Tangible Things - Part 3: Weathering the Storm

This is Part Three of a three part series that takes a deep dive into the current economic situation we find ourselves in in this country and what we can do to prepare for what's ahead.

Tangible Things - Part 3: Weathering the Storm

[Author’s Note: This is Part Three of a three part series that takes a deep dive into the current economic situation we find ourselves in in this country and what we can do to prepare for what’s ahead. Even if you slept through economics in high school, you should still get some actionable info out of this series. At the very least you’ll hear a different perspective from the talking heads on TV and social media!]

If you haven’t done so yet, you’ll want to read Part 1 and Part 2 to see how we got here as a nation.

Part 3

Weathering the Storm

This will be the conclusion of our three part series and the “how-to” portion. This is not a prepping article - there are plenty of those out there, but there is an aspect of personal preparation to what I’ll cover, just from a different angle, so let’s call this “economic prepping”. This section will focus on strategies to help you get through the coming dollar devaluation, high interest rates, and stagflation that I (and many others) predict we’ll see in the months and years ahead.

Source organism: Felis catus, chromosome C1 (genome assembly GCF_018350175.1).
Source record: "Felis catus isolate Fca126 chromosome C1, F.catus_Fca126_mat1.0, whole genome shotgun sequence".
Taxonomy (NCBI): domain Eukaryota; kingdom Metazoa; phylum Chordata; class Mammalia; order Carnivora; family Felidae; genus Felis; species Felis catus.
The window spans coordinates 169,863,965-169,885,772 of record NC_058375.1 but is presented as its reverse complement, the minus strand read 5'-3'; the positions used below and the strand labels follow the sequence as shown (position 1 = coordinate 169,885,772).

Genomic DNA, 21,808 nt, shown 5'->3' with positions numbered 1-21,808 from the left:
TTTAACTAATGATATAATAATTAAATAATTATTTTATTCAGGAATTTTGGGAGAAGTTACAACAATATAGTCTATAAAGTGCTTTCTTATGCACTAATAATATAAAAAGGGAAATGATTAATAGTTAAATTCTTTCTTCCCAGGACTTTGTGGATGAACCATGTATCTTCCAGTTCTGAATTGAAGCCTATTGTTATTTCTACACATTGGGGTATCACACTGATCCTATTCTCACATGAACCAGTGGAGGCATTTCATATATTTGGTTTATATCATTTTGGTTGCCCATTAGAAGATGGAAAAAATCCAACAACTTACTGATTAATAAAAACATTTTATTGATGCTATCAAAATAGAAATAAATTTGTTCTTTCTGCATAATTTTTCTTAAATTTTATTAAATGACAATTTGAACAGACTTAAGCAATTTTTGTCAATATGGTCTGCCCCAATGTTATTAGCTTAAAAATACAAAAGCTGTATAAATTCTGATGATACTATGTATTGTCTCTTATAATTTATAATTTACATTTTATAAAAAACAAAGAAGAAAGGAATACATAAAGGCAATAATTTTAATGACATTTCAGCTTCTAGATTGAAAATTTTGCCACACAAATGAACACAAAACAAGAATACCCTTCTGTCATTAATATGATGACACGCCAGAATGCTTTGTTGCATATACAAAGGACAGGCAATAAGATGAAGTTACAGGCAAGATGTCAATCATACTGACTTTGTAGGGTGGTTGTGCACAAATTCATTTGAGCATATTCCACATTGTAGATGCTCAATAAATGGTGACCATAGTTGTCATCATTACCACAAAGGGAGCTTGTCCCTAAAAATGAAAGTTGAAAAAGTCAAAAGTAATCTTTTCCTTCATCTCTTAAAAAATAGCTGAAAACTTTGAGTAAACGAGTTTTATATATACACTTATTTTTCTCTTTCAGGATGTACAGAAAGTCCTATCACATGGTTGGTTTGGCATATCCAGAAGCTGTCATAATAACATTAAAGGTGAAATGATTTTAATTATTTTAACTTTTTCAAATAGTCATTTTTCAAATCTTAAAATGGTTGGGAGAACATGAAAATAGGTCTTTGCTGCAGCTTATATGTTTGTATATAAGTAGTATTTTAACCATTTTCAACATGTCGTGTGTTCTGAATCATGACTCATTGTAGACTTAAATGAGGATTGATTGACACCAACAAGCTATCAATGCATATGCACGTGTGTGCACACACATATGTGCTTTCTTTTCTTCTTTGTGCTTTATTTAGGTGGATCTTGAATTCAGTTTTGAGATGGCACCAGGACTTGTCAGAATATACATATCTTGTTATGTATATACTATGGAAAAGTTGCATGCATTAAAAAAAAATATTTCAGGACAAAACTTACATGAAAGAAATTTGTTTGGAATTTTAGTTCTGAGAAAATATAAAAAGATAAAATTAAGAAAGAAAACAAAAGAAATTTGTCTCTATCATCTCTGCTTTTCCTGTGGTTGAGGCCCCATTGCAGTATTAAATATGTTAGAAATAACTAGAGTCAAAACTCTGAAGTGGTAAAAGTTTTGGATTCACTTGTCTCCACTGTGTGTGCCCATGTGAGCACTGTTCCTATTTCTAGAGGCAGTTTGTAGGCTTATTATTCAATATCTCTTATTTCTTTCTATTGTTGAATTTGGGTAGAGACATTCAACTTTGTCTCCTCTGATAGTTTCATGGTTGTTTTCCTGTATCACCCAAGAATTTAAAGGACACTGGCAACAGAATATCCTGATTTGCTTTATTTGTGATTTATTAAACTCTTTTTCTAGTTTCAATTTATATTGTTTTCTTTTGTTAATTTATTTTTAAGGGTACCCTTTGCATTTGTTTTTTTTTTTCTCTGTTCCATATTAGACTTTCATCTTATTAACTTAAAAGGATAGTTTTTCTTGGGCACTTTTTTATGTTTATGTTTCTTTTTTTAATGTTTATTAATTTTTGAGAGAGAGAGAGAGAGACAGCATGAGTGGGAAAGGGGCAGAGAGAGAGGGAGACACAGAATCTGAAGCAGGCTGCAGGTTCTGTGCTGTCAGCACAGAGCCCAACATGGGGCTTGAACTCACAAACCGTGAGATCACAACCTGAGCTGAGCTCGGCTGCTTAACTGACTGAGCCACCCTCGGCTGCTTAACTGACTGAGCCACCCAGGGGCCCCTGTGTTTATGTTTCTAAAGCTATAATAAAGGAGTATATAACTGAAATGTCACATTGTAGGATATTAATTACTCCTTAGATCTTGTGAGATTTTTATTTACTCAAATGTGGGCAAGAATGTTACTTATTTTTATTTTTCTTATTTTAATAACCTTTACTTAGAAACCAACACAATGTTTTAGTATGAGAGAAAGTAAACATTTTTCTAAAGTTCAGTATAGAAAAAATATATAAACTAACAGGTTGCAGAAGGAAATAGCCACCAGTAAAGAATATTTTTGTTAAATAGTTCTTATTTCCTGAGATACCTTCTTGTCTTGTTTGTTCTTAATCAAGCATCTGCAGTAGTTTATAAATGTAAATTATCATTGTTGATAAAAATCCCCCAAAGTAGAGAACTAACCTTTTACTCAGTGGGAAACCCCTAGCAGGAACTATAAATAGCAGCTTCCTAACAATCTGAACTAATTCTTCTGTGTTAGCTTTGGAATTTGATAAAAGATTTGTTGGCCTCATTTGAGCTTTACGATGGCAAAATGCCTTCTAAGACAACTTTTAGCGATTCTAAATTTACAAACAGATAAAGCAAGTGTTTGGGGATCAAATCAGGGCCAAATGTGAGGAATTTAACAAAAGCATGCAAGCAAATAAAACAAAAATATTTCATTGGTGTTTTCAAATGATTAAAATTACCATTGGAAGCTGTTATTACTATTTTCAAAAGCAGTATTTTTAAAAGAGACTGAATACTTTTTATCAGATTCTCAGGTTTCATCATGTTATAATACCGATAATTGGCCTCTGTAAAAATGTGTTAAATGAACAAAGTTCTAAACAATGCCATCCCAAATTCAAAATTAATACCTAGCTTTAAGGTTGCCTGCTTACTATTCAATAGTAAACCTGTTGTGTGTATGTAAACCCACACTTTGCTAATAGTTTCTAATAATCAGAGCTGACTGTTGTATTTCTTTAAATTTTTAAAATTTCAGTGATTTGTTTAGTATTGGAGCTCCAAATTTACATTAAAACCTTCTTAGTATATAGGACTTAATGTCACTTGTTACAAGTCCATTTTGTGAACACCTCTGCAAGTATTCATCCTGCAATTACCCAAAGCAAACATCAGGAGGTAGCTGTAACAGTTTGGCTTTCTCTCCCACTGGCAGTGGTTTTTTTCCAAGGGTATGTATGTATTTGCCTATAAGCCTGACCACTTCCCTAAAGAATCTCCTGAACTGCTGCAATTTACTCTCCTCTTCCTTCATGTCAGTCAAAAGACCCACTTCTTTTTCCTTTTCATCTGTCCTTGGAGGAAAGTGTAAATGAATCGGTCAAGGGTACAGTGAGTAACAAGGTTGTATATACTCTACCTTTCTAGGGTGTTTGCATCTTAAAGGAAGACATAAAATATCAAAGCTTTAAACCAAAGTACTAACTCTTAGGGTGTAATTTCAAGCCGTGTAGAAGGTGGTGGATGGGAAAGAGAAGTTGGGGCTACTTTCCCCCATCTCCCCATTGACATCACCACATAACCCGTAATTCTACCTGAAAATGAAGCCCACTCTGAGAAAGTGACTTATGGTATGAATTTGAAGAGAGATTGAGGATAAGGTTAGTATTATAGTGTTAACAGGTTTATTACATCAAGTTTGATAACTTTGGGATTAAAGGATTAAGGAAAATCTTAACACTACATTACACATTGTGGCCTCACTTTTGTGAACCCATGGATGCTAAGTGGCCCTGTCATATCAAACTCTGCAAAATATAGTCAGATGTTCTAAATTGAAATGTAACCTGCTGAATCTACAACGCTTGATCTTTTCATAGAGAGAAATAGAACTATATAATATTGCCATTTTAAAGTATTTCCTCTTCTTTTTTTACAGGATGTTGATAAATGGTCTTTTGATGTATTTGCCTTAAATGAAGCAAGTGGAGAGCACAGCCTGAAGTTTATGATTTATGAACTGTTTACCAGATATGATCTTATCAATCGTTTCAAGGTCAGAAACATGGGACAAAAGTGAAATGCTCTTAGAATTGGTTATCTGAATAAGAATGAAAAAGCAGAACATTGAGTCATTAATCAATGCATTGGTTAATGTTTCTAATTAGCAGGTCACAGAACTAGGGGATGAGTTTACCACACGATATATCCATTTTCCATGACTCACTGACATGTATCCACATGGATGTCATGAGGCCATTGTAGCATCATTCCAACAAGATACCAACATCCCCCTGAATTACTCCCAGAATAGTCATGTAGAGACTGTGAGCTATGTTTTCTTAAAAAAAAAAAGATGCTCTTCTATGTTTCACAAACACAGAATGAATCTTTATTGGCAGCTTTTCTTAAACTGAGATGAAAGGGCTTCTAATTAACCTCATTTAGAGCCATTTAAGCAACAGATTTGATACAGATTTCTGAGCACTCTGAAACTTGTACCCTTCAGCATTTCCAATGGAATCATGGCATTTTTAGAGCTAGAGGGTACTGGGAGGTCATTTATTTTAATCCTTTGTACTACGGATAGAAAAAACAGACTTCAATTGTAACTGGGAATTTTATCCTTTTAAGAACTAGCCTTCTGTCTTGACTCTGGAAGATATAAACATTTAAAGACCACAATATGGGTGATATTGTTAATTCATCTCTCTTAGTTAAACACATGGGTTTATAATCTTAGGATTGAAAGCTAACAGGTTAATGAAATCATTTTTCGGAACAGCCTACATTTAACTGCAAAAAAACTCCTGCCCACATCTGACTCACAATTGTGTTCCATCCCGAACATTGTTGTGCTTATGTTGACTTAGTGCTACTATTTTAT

Hyper-Inflation throughout history:

It seems like people have been predicting a dollar collapse (hyper-inflation) since the 1970s - most likely from the day that Nixon tossed out the gold standard. To be fair, that was the beginning of the end for the dollar. Once a currency is no longer based on something tangible like gold or silver, it is just a matter of time before it is printed into oblivion and collapses.

Currency collapse has happened time and time again throughout history - just not in the US, yet. Unfortunately for us, we find ourselves at that point in American history. The likelihood of a dollar collapse has recently accelerated with our exponential spending growth and persistent “quantitative easing” - the modern version of running the printing press 24/7.

On my bookshelf I have a clear plaque inset with a 100 Million Dollar bank note issued by the Reserve Bank of Zimbabwe. Inset next to it is a 1 ounce silver coin with the quote from Voltaire: “At the end, fiat money returns to its inner value - zero.” This reminds me that even though we live in the United States, our fiat currency is actually backed by nothing.